Robert Hensing's Blog

Software Security . . . and stuff.


Rootkit Revealer vs. Hacker Defender - How the miscreants are defeating Rootkit Revealer and how to fight back

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So over the last week we've started to get cases where Rootkit Revealer (having been downloaded by the customer) is not detecting any hidden files / folders / registry entries on the customers machine; yet our own rootkit tools we supply with our IR toolkit come back with hidden files / folders etc. and have no problem detecting evidence of a rootkit.  Why the discrepancy?  After all Mark's tool works very similairly to some of ours which have worked fine for years . . .

We decided to investigate and collected some specimens and it turns out that Rootkit Revealer is rather easy to defeat if you're using the Hacker Defender rootkit.

The Hacker Defender rootkit supports configuration through an INI file.  The INI file has numerous sections in it that govern the behavior and operation of the rootkit / backdoor (just like a normal INI file would) and one of the sections that the miscreant can configure is entitled [Root Processes].  Here's an explanation from the readme file that comes with the rootkit:

Root Processes is a list of programs which will be immune against
infection. You can see hidden files, directories and programs only with these
root programs. So, root processes are for rootkit admins. To be mentioned in
Root Processes doesn't mean you're hidden. It is possible to have root process
which is not hidden and vice versa.

Here's the default settings for this part of the .INI file:
[Root Processes]

Here's how Hacker Defender (hxdef) works.  When the main .EXE is run - a device driver is extracted and code is subsequently injected into all running processes on the machine and the various user mode Win32 API's listed in the readme file are then patched / hooked / detoured over to the rootkits code so that filtering can be performed etc.  Root processes are immune to this however; when they start, they do not get hooked in any way - so they can 'see' all that would normally be hidden by the rootkit.  The miscreants of course are all too familair with the operation of hxdef (I stand by my assertion that this is by far the most popular 'in the wild' rootkit with the biggest installed user base) and many seem to have added 'rootkitrevealer.exe' to the Root Processes section of the .INI file.  Since rootkitrevealer.exe is a root process; it can see all the files / folders / registry entries that hacker defender is hiding and thus it does not flag them as hidden.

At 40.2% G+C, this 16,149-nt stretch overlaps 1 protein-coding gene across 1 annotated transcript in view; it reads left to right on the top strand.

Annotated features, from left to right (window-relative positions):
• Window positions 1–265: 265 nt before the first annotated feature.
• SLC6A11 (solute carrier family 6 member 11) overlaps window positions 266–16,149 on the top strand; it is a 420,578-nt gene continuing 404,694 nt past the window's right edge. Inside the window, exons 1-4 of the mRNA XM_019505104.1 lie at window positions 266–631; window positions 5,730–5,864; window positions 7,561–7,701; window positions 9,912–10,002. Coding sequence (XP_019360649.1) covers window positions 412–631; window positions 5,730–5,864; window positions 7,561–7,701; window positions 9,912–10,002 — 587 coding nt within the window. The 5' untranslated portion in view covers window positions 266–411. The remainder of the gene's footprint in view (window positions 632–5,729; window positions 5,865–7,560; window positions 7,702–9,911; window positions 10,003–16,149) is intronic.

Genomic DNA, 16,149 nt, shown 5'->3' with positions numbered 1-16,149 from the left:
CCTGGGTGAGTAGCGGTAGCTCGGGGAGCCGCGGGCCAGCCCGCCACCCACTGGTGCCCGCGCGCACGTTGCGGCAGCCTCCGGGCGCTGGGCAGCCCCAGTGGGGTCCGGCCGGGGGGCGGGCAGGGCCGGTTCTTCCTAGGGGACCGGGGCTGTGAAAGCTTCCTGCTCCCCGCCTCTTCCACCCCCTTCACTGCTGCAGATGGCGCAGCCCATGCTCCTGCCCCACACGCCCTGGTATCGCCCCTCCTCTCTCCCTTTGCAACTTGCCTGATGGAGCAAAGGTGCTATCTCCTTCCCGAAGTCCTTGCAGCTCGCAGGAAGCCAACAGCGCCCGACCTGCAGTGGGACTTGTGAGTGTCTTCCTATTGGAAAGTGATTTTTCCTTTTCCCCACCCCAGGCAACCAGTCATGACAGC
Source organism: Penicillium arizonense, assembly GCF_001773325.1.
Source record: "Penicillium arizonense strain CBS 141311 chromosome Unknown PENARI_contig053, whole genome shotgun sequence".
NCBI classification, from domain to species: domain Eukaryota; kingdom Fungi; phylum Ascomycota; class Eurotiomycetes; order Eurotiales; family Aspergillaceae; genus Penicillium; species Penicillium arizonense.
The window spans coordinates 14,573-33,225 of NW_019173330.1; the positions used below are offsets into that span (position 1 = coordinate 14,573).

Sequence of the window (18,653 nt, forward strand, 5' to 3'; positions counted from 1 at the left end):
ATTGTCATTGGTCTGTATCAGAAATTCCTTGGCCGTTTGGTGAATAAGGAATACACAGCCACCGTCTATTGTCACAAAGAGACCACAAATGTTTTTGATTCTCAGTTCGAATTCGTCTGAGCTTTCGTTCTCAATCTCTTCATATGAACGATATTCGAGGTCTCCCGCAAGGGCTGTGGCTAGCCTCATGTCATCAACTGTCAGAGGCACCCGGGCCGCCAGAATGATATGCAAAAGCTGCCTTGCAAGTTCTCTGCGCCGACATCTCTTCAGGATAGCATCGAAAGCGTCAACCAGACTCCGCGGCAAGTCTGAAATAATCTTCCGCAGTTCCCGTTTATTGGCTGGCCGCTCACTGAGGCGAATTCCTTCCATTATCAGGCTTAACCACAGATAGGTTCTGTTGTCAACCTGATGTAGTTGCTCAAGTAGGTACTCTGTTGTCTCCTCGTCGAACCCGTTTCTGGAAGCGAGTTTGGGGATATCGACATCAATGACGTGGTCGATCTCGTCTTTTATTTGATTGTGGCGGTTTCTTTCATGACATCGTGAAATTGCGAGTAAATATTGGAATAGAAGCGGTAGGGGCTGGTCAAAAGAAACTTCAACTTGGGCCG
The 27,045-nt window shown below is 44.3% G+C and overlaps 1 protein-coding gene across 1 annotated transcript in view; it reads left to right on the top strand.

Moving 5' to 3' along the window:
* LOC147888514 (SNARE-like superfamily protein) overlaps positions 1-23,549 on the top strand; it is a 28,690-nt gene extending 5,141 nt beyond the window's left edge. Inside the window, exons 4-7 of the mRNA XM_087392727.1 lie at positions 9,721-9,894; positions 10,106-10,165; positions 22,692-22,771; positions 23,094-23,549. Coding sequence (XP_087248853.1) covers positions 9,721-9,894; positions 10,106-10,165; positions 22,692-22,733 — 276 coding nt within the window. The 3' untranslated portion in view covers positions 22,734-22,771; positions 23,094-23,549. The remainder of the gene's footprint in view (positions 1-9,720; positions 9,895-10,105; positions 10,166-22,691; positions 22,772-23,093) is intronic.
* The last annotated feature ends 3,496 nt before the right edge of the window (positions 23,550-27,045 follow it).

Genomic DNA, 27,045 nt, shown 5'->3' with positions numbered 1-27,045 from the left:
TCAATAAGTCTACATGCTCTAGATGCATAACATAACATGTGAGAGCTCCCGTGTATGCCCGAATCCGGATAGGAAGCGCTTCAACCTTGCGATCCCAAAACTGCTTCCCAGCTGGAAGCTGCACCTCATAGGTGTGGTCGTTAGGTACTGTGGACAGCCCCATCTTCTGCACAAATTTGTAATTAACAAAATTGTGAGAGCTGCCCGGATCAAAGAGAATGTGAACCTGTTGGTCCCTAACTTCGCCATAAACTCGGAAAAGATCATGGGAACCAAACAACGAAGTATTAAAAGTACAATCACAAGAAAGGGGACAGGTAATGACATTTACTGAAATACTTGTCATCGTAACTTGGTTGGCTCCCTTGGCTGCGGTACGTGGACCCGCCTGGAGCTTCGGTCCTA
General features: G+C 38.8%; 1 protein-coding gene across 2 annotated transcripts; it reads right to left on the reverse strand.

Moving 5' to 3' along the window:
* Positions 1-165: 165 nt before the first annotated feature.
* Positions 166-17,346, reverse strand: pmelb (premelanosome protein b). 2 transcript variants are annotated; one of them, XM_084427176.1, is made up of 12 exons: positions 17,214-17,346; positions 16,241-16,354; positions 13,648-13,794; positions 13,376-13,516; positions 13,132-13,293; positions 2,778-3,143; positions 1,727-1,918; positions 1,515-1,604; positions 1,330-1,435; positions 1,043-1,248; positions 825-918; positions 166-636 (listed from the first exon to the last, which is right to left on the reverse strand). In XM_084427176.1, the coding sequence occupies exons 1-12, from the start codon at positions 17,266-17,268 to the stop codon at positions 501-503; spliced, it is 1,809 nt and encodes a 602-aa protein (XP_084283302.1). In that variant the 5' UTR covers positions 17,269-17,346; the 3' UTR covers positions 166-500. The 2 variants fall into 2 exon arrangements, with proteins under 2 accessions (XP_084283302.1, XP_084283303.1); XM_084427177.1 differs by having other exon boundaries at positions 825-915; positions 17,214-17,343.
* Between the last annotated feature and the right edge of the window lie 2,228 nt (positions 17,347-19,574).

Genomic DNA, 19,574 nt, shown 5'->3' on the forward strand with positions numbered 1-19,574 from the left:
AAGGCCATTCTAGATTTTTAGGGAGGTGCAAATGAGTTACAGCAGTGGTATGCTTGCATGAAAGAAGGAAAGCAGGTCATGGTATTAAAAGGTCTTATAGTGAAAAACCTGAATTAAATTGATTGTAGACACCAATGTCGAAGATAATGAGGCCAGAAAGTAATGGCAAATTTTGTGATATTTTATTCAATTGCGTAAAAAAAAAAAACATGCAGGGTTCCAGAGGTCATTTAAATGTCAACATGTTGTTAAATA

This is just another great example of the arms race we are locked in with the miscreants (some call it a cat and mouse game - but that's far too innocent; I personally am at war with the miscreants and this is my arms race).

Advice:  If you're going to download and run Rootkit Revealer (and I encourage you to) - make sure you rename the .EXE to something unique, be creative.  If you need a random file name use the random number generate from or something like that and make the file name long and random.  You'll have much better success - until the miscreants counter this move and fire back with something more technically advanced.

  • Robert, Sure i understand what you're saying, but you can see the way i was thinking, by trying to look at the problem the way i did.

    At some future point though i can envisage HD's and other storage devises having some kind of Root etc. protection built. Possibly similar to what i proposed. It seems other precautions etc would also need to be built in to the Total System to accomplish Full ( ish ) security !

    Requiem, Yes it does appear that some people have adopted this approach with some success.

    Well here's an additional idea to compliment my intial ones.

    How about if ALL computers from now on have at least two HD's etc. One with the OS on and the other/s with programs/files etc. I don't just mean how it could be done today, but with mine and other peoples ideas incorporated into this new Split System Architecture - SSA.

    Again ways of combatting interaction between the two or more storage devices would have to be overcome. But i Really do think it's worth considering and researching even further.

    Kind Regards,


  • The difficulty in discovering rootkits comes because they are hidden from the standard APIs. The issues here is the rootkit is deliberately not hiding itself from a specific process.

    Instead of worrying how to disguise the process so that the rootkit does hide from it, why not just use standard detection routines to detect the non-hidden files and registry keys? If anything its a benifit that it is no longer hidden.